Inference from the study is subject to several limitations. First, since only 74% of patients completed the symptom inventory at each HCV staging visit, bias by unmeasured patients with worsening symptoms cannot be excluded. However, there was no difference in the mean symptom scores between patients who completed the symptom inventory at every clinic visit and those who completed the inventory occasionally (48.3 vs. 45.1, p = 0.79). We believe the missing inventories were more prevalent at the beginning of the implementation of our new clinic model when patients were not familiar with the process. We have subsequently implemented a procedure whereby the medical assistant immediately notifies our substance abuse counselor when a patient is placed in the exam room to avoid delays in the completion of the symptom inventory. Second, we recognize that both measured and unmeasured co-morbidities may increase variability in symptom scores. However, our immediate study objective was to examine the extent to which systematically measured symptomatology predicts treatment initiation decisions, while our longer term objective is to assess the symptom inventory as a predictor of adherence and treatment completion. Third, although the sample size could be considered relatively small (n = 126) it was sufficient to demonstrate the reliability and preliminary validity of the symptom inventory. Fourth, although stepwise multiple regression methods are popular in medical research, we acknowledge that they may have potentially serious shortcomings for valid inference [32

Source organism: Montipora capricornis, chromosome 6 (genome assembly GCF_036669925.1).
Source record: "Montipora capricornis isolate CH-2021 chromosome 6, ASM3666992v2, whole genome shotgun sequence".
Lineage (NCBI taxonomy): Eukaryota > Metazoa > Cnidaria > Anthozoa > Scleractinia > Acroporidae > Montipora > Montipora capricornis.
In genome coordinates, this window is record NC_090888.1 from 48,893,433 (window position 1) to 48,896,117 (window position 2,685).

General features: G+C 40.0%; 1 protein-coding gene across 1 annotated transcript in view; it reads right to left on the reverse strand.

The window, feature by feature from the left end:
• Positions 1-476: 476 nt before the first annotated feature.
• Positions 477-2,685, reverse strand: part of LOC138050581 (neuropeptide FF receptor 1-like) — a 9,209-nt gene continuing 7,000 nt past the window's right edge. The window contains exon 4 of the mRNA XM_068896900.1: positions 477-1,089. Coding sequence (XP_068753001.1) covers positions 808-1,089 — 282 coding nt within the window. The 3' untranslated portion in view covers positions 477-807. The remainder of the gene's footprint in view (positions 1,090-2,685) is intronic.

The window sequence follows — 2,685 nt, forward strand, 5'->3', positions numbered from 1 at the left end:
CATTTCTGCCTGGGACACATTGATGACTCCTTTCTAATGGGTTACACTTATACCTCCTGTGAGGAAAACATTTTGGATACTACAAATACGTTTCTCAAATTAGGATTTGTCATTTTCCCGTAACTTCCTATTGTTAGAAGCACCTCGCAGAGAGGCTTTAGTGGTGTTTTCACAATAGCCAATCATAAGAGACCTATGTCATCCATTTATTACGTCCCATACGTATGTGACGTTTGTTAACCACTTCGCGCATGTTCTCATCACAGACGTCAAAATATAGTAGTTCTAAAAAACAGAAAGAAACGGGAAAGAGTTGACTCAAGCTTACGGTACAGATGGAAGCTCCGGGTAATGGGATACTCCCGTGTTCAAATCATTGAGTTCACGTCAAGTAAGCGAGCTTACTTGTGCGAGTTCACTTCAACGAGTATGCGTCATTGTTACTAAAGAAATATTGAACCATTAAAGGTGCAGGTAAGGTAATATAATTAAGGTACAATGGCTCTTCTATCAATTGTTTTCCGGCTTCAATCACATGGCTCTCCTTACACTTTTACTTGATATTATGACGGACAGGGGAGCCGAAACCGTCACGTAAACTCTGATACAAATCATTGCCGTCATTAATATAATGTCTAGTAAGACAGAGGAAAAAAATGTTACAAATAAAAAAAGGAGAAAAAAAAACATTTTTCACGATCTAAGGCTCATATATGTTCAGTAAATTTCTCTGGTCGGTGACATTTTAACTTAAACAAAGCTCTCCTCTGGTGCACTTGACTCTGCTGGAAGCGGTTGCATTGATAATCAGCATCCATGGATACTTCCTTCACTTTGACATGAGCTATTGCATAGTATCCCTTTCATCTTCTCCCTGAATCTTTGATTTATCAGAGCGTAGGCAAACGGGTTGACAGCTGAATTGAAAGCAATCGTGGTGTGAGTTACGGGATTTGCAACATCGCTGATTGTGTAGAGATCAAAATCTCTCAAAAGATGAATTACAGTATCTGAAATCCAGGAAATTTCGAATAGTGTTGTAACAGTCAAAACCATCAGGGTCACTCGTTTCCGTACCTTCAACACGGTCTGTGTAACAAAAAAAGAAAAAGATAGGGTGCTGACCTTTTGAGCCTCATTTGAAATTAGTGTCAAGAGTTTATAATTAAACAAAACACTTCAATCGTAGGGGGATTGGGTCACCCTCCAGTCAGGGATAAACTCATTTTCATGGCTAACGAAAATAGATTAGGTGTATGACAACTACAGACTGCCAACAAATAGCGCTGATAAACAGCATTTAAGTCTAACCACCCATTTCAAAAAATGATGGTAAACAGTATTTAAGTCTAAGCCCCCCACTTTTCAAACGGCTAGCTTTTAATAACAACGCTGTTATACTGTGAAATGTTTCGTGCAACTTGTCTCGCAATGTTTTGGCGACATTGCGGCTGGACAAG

]. As we described above this is an exploratory analysis to validate the symptom inventory and not a randomized controlled clinical trial. Future longitudinal trials are needed to confirm of our model conclusions. Finally, because the symptom inventory was performed only in English, inference regarding the observed findings is limited only to our English-speaking population. However, we recently have implemented a Spanish version of the symptom inventory for our patients when needed.
In conclusion, a 41 item hepatitis-related symptom inventory was found to have a clinically meaningful 3-factor structure with excellent internal consistency reliability and predictive validity. Both symptom and CES-D scores were predictive of treatment initiation decisions. Future research will identify whether the symptom inventory is useful in predicting adherence and treatment completion.